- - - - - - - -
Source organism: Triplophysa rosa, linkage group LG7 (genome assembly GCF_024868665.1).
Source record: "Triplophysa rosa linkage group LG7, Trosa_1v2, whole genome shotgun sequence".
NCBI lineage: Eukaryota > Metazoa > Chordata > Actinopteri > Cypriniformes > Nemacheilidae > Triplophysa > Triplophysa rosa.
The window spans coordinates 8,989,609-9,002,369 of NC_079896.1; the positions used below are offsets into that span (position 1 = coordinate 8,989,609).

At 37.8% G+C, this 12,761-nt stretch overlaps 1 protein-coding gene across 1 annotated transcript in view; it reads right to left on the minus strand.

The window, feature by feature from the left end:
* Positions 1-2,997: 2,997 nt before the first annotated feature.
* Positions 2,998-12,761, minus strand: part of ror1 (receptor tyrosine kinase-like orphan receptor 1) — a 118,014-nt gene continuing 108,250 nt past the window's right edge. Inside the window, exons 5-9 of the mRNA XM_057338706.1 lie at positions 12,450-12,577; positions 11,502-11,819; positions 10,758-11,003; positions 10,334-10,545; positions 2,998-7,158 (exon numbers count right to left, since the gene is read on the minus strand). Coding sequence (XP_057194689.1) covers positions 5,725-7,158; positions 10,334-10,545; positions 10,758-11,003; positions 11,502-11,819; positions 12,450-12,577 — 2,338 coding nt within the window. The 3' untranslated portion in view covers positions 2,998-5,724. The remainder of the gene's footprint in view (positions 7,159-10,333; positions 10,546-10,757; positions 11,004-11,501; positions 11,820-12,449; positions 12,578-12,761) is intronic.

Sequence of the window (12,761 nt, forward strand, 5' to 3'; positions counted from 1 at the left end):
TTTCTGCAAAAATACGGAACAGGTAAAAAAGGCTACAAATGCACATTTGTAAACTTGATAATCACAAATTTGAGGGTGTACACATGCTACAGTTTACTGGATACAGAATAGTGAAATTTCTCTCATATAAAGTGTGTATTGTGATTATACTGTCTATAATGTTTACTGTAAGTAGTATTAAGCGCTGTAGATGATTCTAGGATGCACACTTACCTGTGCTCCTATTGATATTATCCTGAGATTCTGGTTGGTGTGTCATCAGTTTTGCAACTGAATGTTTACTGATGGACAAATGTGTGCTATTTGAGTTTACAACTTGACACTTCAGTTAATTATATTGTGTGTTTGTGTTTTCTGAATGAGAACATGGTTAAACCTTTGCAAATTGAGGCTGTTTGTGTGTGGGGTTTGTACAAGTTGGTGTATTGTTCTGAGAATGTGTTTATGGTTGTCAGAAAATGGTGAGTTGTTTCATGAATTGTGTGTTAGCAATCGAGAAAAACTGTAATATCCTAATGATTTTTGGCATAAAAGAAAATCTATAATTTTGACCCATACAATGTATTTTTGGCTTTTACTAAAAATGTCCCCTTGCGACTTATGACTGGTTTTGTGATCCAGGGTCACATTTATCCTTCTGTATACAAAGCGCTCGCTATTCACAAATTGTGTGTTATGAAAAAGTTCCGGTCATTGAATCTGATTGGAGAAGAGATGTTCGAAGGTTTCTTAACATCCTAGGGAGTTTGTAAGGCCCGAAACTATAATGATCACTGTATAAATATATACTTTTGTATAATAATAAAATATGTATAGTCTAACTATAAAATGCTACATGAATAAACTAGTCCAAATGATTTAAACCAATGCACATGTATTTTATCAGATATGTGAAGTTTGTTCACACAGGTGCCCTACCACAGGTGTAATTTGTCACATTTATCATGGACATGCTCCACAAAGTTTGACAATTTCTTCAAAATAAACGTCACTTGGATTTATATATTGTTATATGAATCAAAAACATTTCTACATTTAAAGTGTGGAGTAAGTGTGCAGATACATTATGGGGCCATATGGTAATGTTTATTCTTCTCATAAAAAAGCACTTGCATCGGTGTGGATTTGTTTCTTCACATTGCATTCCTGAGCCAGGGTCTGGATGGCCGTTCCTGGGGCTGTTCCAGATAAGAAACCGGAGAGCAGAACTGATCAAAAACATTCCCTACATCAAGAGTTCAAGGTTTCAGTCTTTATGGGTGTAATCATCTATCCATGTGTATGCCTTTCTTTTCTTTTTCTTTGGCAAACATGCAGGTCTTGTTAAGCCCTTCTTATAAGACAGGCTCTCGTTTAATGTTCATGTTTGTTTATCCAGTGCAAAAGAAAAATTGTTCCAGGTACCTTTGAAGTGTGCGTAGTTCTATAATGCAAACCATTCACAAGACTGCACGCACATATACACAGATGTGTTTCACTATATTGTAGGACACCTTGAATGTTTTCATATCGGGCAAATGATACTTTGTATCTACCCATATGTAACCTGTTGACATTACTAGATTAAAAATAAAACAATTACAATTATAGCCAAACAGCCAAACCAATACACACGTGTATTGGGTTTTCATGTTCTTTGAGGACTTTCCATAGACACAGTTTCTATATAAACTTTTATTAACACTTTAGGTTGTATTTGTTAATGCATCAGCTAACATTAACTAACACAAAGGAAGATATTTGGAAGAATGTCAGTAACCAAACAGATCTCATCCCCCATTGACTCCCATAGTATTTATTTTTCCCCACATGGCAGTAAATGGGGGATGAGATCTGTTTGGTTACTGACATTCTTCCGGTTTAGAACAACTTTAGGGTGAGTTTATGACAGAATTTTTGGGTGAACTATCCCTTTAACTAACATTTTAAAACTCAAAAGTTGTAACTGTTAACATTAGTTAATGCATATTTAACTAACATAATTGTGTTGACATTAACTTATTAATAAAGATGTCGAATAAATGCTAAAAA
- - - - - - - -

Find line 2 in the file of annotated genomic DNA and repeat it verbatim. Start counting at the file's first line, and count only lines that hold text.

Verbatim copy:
Source record: "Triplophysa rosa linkage group LG7, Trosa_1v2, whole genome shotgun sequence".